Short on help, an Arizona pro used out-of-the-box thinking to build his crews by tapping into an overlooked population
IBY BRIAN SODOMA
Lending (and finding) a helping hand
Residential reentry centers (RRCs) have been on the rise for the past decade. They aim to help former prisoners find work, write resumes, search for jobs, and learn how to navigate life outside of prison. The Federal Bureau of Prisons (BOP) lists more than 140 RRCs around the country. Despite their popularity, success remains somewhat elusive. Recidivism reports from the Prison Policy Initiative show that 82% of the roughly 650,000 ex-offenders released each year are arrested again within 10 years, most within three.
New Freedom is not found on the BOP list, but it is an RRC, nonetheless. Paid for by Medicaid funds and donations, it helps ease the transition out of prison and into society by providing food, shelter, job-search tools and mental health services for 90 days.
When Morris discovered New Freedom, it was relatively new and in the process of developing trade education training run by Vocational Director Justin Proulx, a former tile contractor himself.
“It was January 2022 and I was touring the facility and talking to them; my eyes were lighting up and the wheels started to turn,” Morris recalled. “I saw an answer and kept thinking ‘yeah, but how do I make this work?’ … So, I started by asking [them] ‘What if I come down on weekends to teach them to brush and roll, and see if I get any takers?’”
Going all in
The request was music to Proulx’s ears. Morris’ first 4-week class, in late February 2022, had 25 participants; 18 finished. With trainees ready and eager to work, success posed another problem.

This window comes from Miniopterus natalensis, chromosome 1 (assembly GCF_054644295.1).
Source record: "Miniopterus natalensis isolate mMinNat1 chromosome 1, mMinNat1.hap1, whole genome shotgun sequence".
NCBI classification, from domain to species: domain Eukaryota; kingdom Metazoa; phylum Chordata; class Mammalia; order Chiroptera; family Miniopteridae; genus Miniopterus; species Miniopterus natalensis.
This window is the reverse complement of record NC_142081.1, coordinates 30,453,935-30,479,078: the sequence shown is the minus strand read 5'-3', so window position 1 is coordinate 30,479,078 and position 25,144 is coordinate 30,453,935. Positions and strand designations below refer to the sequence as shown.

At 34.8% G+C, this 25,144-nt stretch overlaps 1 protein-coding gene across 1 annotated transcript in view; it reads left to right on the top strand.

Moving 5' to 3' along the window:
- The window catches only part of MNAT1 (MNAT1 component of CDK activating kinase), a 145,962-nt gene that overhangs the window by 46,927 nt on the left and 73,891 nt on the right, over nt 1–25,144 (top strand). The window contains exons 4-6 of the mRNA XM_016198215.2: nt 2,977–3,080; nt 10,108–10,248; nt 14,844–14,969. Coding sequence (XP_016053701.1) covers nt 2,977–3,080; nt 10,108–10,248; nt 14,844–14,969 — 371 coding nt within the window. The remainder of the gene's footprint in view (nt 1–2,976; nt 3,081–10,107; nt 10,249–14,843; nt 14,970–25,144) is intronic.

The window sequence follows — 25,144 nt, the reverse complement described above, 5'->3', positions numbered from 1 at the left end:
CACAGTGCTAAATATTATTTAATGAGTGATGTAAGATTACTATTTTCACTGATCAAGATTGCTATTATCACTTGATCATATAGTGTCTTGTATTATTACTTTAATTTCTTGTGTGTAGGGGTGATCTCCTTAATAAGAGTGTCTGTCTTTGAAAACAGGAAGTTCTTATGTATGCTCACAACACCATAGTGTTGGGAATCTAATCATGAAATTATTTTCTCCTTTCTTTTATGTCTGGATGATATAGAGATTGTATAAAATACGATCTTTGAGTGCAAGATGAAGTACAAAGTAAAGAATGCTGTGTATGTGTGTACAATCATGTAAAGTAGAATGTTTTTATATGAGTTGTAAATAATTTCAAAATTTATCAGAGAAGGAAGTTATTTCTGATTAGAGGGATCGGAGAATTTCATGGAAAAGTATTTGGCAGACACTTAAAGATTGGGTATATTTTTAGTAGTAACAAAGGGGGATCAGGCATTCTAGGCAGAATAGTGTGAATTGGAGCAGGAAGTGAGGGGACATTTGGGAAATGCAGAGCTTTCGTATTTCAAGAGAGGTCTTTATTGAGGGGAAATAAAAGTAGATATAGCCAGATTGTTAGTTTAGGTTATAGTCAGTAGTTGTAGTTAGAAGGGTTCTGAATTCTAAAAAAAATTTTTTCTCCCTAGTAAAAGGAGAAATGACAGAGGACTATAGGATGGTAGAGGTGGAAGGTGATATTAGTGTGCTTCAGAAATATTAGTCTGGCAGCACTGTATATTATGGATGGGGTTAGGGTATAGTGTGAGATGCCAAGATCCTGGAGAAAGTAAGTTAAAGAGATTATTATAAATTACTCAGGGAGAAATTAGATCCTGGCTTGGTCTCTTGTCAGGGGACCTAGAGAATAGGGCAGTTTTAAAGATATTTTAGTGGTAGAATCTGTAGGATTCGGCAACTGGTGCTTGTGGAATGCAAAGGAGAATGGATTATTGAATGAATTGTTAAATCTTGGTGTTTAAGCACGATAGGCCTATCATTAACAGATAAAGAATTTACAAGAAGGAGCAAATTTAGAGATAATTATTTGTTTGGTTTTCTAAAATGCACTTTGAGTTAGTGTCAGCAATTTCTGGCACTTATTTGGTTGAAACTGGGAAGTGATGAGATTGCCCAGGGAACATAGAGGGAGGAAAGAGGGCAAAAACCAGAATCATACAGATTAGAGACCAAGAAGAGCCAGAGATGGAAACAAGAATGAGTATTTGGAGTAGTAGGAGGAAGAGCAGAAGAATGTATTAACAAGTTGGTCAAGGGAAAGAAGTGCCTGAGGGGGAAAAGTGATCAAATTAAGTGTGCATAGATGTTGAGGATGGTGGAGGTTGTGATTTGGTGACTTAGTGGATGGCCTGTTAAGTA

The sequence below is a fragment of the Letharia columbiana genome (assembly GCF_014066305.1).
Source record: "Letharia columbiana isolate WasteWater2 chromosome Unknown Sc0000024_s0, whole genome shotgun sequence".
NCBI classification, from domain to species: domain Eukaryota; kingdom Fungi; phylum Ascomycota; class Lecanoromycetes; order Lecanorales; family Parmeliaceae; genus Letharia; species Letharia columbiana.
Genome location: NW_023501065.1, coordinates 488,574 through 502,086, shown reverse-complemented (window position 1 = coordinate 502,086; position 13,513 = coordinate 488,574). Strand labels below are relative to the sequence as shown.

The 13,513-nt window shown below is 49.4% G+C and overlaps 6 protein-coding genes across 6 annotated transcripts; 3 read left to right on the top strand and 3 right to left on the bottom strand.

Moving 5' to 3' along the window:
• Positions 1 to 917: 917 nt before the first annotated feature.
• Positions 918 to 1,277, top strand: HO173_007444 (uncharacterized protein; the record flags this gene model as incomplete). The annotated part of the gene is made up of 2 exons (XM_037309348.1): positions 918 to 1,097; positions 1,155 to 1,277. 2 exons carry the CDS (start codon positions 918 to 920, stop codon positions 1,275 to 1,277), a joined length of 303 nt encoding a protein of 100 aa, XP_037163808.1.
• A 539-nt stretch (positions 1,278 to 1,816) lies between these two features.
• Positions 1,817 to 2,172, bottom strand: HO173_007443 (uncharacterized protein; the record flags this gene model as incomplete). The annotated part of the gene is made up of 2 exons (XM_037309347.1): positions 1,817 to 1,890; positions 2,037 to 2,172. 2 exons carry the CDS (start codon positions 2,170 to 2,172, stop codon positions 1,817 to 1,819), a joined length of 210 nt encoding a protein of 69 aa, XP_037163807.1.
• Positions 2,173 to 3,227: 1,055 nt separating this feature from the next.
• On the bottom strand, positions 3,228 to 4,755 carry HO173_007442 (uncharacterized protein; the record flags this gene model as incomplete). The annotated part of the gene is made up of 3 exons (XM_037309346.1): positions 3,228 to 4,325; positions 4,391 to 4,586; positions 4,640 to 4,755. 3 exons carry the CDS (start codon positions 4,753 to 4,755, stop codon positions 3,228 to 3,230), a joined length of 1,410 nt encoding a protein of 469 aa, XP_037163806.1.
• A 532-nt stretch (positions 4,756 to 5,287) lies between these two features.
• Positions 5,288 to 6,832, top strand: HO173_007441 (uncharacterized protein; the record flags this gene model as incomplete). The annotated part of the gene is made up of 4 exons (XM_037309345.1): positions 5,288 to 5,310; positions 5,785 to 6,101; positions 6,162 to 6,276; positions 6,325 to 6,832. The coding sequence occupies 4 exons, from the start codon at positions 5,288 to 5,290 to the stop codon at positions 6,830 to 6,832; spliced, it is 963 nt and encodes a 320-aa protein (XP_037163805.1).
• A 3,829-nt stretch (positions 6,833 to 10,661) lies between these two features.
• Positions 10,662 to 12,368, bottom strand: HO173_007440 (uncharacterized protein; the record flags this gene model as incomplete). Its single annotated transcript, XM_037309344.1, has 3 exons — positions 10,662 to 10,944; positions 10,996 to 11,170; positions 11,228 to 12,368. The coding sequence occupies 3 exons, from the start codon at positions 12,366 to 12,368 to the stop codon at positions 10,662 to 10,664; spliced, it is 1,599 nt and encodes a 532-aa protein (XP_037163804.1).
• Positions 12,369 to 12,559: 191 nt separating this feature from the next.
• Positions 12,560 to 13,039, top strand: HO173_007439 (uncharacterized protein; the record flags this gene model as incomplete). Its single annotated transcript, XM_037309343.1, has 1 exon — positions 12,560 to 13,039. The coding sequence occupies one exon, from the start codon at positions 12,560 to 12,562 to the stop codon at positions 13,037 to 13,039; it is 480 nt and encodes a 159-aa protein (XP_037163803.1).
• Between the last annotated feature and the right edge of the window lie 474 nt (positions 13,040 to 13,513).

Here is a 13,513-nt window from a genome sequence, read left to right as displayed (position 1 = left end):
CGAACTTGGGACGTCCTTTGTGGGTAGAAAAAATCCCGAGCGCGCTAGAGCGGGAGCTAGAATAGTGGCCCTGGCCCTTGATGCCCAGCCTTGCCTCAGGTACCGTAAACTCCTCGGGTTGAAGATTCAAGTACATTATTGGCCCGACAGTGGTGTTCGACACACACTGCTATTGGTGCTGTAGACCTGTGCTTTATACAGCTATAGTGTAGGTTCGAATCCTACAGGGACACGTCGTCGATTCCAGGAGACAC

“I can’t onboard 18 guys at once,” he said, “so, I started reaching out to my competition” to see if they were hiring.
As Morris worked to get other local pros involved, he refined his 4-week class to include Saturday and Sunday skills training, along with Tuesday and Wednesday night employment and soft-skills training. The latter component has proven critical. Morris’ chief tenet there is: If you’re not 10 minutes early, you’re late.
“I wrote the entire curriculum on everything from how to be a good employee to drugs in the workplace … you name it. I was donating 20 hours per week. I’m on my 12th class and this has changed everything about my business,”
Morris said. “At one point, I was thinking I was going to lose that contract; then I had more than enough labor.”
Transitional support to ensure success on the outside
Daniel ‘DJ’ Szentendrei was in Morris’ first class. In his past life, he’d earned respect on the streets by robbing drug dealers, until the law caught up with him. At 31, he left prison after serving 9.5 years. Now, he works for Morris and has channeled his enthusiastic personality more constructively. Morris is now training him to be an estimator and in other facets of the business. While at New Freedom, the Tuesday and Wednesday job skill classes were particularly illuminating for Szentendrei.
“What I learned was that I’m not defined by what I did or where I came from,” he said. “I’d say the person I am today is from the painting classes and from John with his Tuesday and Wednesday classes. He gives it to you raw. You learn how to be a responsible adult and keep a job.”
Mike Cassel is an assistant project manager for PHP Commercial Painting. He had experience as a general contractor superintendent before he was sent to prison for 2.5 years on a drug-related offense. Cassel was released in June 2022, but painting was the last thing on his mind at that time.